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Justinian Lane
Justinian Lane
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Defensive Medicine and Medical Malpractice "Reform"

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One of the ambitious goals that President Obama has set is to provide some sort of universal healthcare. Because of the sweeping changes any such system would bring, lobbyists from every interest group are intensely interested in shaping the system. The tort “reform” interest groups suggest correctly that one of the goals of universal healthcare should be to lower costs. But they suggest incorrectly that we need to limit medical malpractice lawsuits in order to curb “defensive medicine.”

What is defensive medicine? It’s generally described as when a physician orders a test or a procedure he or she thinks is unnecessary, but orders it to insulate him or herself from a possible medical malpractice lawsuit. Defensive medicine, as the argument goes, results in the costs being driven up for everyone because of questionable lawsuits filed by bad lawyers.

I use another phrase instead of defensive medicine. I say “insurance fraud.” Because when a doctor orders a test that he or she doesn’t feel is medically necessary, he has to justify that test to the insurer footing the bill. There’s no ICD 9 code for “physician worried about a malpractice lawsuit.” We’ve all heard anecdotes about how insurers sometimes refuse to pay for legitimate procedures that the patient truly needs. Whether those anecdotes are true or not, we all recognize that no rational insurer would pay for a procedure that is not medically necessary.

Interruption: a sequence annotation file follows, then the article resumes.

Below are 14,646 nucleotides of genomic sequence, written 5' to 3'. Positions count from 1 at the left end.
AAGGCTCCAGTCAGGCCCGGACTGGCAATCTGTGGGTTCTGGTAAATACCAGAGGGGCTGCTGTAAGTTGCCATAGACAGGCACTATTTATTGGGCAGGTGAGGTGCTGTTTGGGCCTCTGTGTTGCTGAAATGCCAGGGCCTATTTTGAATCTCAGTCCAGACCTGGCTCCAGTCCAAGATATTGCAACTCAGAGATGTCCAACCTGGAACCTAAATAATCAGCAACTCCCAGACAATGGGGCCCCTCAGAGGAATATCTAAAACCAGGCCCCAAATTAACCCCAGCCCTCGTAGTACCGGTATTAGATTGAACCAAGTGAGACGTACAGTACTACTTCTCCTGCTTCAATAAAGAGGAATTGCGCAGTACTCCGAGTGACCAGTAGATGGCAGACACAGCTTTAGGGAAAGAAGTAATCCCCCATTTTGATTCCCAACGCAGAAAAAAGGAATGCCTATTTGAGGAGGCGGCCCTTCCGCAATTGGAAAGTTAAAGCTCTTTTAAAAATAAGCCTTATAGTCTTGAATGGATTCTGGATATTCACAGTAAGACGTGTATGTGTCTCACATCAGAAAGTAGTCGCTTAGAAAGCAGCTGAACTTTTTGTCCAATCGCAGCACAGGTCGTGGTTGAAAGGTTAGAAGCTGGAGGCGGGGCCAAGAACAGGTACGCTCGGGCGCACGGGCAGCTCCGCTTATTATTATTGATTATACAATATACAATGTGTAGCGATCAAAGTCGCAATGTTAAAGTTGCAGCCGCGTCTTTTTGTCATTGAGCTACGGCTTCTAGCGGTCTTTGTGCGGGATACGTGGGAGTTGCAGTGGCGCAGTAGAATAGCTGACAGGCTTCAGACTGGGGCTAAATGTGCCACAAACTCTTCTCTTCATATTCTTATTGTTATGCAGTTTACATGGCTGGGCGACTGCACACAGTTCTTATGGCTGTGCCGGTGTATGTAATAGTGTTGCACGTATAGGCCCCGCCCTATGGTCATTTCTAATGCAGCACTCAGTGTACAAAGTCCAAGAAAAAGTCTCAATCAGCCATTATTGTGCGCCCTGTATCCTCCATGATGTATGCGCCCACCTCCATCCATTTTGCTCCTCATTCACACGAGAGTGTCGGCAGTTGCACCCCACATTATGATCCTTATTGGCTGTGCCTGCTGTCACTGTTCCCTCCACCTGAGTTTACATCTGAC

So when a doctor says he or she is practicing defensive medicine, it means one of two things: Either the doctor is committing insurance fraud by representing to the insurer that the procedure is medically necessary, or the procedure really is medically necessary and the doctor therefore isn’t practicing defensive medicine.

It has always humored me that doctors who claim they practice defensive medicine cast themselves as victims for being forced to run unnecessary tests. Let’s be realistic. It’s not as though the doctor is performing the tests for free. Instead, the doctor is billing for them and making a profit. Yet because lawyers are so hated, doctors can brazenly admit that they’re ripping off private and public insurers. And when I say public insurers, I mean Medicare and Medicaid. And when I say Medicare and Medicaid, I mean taxpayers like you and me. Now, I don’t know about you, but I don’t want my tax dollars being used to line the pockets of doctors who are charging for procedures they don’t think are necessary. Sorry, but if a doctor is worried about being sued, he or she should buy malpractice insurance¸ not commit insurance fraud.

I also wonder what the thousands of people every year who aren’t diagnosed with cancer until it’s too late think about the notion that doctors are too eager to run diagnostic tests. But that’s a blog post for another day.